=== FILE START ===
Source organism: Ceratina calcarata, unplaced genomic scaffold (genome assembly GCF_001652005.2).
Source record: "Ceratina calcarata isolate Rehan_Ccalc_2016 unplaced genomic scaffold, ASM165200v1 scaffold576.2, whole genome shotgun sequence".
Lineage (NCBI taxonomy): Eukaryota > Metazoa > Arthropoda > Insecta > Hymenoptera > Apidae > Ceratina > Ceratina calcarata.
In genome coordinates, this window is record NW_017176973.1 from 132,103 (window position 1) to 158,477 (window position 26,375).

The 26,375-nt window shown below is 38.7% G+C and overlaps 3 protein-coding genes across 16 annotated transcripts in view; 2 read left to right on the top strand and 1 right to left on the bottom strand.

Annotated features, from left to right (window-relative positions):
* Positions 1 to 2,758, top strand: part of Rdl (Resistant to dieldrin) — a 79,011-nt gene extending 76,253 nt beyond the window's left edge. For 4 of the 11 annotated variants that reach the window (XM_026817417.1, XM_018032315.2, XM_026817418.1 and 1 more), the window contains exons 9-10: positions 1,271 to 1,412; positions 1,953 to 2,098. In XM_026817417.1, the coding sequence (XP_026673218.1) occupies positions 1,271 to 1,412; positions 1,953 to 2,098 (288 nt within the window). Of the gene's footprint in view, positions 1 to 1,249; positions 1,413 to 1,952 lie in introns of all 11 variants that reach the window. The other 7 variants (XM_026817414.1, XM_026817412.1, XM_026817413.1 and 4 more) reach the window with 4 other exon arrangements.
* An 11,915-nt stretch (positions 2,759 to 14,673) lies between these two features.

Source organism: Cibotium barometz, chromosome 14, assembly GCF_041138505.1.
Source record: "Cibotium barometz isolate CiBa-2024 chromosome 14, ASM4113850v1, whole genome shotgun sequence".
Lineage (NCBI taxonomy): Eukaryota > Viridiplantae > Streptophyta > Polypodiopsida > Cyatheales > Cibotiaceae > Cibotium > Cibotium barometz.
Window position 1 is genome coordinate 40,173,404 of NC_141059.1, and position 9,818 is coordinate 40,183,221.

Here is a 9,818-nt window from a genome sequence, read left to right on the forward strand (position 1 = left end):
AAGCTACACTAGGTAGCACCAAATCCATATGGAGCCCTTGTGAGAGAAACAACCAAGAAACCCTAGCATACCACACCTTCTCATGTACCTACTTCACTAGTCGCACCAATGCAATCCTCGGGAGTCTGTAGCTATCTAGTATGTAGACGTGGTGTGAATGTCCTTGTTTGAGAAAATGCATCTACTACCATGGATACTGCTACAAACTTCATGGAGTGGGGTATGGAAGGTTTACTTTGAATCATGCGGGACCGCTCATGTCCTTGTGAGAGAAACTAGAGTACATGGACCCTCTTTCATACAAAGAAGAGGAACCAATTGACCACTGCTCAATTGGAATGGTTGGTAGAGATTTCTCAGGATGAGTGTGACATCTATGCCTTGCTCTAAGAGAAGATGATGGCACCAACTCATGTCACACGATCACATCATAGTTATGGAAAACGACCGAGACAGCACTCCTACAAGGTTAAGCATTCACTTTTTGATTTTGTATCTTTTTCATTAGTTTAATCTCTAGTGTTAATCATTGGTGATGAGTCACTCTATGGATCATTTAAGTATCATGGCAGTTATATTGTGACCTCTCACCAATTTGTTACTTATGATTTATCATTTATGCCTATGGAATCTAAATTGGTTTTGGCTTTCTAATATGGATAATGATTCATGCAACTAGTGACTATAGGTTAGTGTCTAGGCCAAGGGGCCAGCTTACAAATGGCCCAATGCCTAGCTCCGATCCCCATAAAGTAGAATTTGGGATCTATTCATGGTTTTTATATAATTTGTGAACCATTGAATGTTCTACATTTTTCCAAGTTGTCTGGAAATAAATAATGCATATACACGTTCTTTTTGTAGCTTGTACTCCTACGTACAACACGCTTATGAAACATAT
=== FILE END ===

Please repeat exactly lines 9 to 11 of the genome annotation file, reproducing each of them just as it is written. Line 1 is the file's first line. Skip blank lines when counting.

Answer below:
Source organism: Cibotium barometz, chromosome 14, assembly GCF_041138505.1.
Source record: "Cibotium barometz isolate CiBa-2024 chromosome 14, ASM4113850v1, whole genome shotgun sequence".
Lineage (NCBI taxonomy): Eukaryota > Viridiplantae > Streptophyta > Polypodiopsida > Cyatheales > Cibotiaceae > Cibotium > Cibotium barometz.